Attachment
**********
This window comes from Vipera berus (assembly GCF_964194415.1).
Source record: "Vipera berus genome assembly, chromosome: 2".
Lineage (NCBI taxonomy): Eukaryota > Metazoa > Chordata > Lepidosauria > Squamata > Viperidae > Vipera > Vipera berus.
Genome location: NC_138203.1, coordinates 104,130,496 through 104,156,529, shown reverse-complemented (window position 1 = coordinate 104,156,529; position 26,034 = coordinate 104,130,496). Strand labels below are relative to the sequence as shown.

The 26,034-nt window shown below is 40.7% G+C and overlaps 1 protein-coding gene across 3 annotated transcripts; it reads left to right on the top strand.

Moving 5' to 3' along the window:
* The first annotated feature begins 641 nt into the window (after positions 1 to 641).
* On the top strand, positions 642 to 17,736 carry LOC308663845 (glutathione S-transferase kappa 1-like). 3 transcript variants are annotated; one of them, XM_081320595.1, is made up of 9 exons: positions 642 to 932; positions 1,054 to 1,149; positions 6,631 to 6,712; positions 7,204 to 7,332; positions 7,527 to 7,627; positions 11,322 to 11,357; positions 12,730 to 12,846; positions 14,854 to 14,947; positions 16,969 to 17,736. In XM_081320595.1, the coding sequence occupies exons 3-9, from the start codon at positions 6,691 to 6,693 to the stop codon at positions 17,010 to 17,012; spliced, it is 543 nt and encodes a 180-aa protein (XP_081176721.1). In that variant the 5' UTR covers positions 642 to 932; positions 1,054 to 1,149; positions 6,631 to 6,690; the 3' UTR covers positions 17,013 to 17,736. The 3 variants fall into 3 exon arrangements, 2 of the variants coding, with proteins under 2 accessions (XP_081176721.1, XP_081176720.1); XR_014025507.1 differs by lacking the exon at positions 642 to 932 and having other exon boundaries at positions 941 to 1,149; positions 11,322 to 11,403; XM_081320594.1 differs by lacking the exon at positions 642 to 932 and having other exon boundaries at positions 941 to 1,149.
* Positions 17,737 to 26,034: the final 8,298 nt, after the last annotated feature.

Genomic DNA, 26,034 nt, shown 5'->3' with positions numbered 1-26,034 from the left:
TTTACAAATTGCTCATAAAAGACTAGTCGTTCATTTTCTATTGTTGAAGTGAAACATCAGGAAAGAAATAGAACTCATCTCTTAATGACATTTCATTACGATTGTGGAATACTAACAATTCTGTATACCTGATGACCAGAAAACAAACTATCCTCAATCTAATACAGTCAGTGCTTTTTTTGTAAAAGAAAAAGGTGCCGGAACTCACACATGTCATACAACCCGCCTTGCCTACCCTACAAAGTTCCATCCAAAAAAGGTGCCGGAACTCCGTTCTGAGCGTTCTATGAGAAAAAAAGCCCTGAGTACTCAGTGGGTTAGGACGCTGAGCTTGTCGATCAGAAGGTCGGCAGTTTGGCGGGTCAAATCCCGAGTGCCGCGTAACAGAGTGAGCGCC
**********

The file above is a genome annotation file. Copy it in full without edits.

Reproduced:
This window comes from Vipera berus (assembly GCF_964194415.1).
Source record: "Vipera berus genome assembly, chromosome: 2".
Lineage (NCBI taxonomy): Eukaryota > Metazoa > Chordata > Lepidosauria > Squamata > Viperidae > Vipera > Vipera berus.
Genome location: NC_138203.1, coordinates 104,130,496 through 104,156,529, shown reverse-complemented (window position 1 = coordinate 104,156,529; position 26,034 = coordinate 104,130,496). Strand labels below are relative to the sequence as shown.

The 26,034-nt window shown below is 40.7% G+C and overlaps 1 protein-coding gene across 3 annotated transcripts; it reads left to right on the top strand.

Moving 5' to 3' along the window:
* The first annotated feature begins 641 nt into the window (after positions 1 to 641).
* On the top strand, positions 642 to 17,736 carry LOC308663845 (glutathione S-transferase kappa 1-like). 3 transcript variants are annotated; one of them, XM_081320595.1, is made up of 9 exons: positions 642 to 932; positions 1,054 to 1,149; positions 6,631 to 6,712; positions 7,204 to 7,332; positions 7,527 to 7,627; positions 11,322 to 11,357; positions 12,730 to 12,846; positions 14,854 to 14,947; positions 16,969 to 17,736. In XM_081320595.1, the coding sequence occupies exons 3-9, from the start codon at positions 6,691 to 6,693 to the stop codon at positions 17,010 to 17,012; spliced, it is 543 nt and encodes a 180-aa protein (XP_081176721.1). In that variant the 5' UTR covers positions 642 to 932; positions 1,054 to 1,149; positions 6,631 to 6,690; the 3' UTR covers positions 17,013 to 17,736. The 3 variants fall into 3 exon arrangements, 2 of the variants coding, with proteins under 2 accessions (XP_081176721.1, XP_081176720.1); XR_014025507.1 differs by lacking the exon at positions 642 to 932 and having other exon boundaries at positions 941 to 1,149; positions 11,322 to 11,403; XM_081320594.1 differs by lacking the exon at positions 642 to 932 and having other exon boundaries at positions 941 to 1,149.
* Positions 17,737 to 26,034: the final 8,298 nt, after the last annotated feature.

Genomic DNA, 26,034 nt, shown 5'->3' with positions numbered 1-26,034 from the left:
TTTACAAATTGCTCATAAAAGACTAGTCGTTCATTTTCTATTGTTGAAGTGAAACATCAGGAAAGAAATAGAACTCATCTCTTAATGACATTTCATTACGATTGTGGAATACTAACAATTCTGTATACCTGATGACCAGAAAACAAACTATCCTCAATCTAATACAGTCAGTGCTTTTTTTGTAAAAGAAAAAGGTGCCGGAACTCACACATGTCATACAACCCGCCTTGCCTACCCTACAAAGTTCCATCCAAAAAAGGTGCCGGAACTCCGTTCTGAGCGTTCTATGAGAAAAAAAGCCCTGAGTACTCAGTGGGTTAGGACGCTGAGCTTGTCGATCAGAAGGTCGGCAGTTTGGCGGGTCAAATCCCGAGTGCCGCGTAACAGAGTGAGCGCC